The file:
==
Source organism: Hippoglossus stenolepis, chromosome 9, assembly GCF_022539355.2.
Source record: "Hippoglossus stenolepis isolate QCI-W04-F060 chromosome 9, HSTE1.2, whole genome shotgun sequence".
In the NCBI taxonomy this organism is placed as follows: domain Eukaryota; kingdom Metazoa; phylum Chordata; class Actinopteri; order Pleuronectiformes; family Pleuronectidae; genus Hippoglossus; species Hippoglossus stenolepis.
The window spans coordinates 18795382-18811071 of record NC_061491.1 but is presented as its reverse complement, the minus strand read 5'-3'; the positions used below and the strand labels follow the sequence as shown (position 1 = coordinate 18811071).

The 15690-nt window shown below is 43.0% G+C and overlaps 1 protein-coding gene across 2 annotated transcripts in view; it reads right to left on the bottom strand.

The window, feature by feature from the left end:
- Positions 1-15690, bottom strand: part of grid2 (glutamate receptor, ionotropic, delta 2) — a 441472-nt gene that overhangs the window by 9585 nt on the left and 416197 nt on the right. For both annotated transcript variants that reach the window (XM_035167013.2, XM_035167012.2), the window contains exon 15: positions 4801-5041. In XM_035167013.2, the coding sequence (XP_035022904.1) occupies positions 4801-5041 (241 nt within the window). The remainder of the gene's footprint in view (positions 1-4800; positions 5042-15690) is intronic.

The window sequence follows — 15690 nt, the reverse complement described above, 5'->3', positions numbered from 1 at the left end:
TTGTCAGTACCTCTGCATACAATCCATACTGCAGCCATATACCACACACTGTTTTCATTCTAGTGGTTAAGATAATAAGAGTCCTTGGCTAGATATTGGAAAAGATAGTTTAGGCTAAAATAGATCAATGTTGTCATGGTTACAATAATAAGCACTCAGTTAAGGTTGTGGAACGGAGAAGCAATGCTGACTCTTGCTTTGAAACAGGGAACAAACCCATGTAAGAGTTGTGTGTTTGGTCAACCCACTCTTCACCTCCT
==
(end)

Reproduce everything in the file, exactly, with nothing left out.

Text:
Source organism: Hippoglossus stenolepis, chromosome 9, assembly GCF_022539355.2.
Source record: "Hippoglossus stenolepis isolate QCI-W04-F060 chromosome 9, HSTE1.2, whole genome shotgun sequence".
In the NCBI taxonomy this organism is placed as follows: domain Eukaryota; kingdom Metazoa; phylum Chordata; class Actinopteri; order Pleuronectiformes; family Pleuronectidae; genus Hippoglossus; species Hippoglossus stenolepis.
The window spans coordinates 18795382-18811071 of record NC_061491.1 but is presented as its reverse complement, the minus strand read 5'-3'; the positions used below and the strand labels follow the sequence as shown (position 1 = coordinate 18811071).

The 15690-nt window shown below is 43.0% G+C and overlaps 1 protein-coding gene across 2 annotated transcripts in view; it reads right to left on the bottom strand.

The window, feature by feature from the left end:
- Positions 1-15690, bottom strand: part of grid2 (glutamate receptor, ionotropic, delta 2) — a 441472-nt gene that overhangs the window by 9585 nt on the left and 416197 nt on the right. For both annotated transcript variants that reach the window (XM_035167013.2, XM_035167012.2), the window contains exon 15: positions 4801-5041. In XM_035167013.2, the coding sequence (XP_035022904.1) occupies positions 4801-5041 (241 nt within the window). The remainder of the gene's footprint in view (positions 1-4800; positions 5042-15690) is intronic.

The window sequence follows — 15690 nt, the reverse complement described above, 5'->3', positions numbered from 1 at the left end:
TTGTCAGTACCTCTGCATACAATCCATACTGCAGCCATATACCACACACTGTTTTCATTCTAGTGGTTAAGATAATAAGAGTCCTTGGCTAGATATTGGAAAAGATAGTTTAGGCTAAAATAGATCAATGTTGTCATGGTTACAATAATAAGCACTCAGTTAAGGTTGTGGAACGGAGAAGCAATGCTGACTCTTGCTTTGAAACAGGGAACAAACCCATGTAAGAGTTGTGTGTTTGGTCAACCCACTCTTCACCTCCT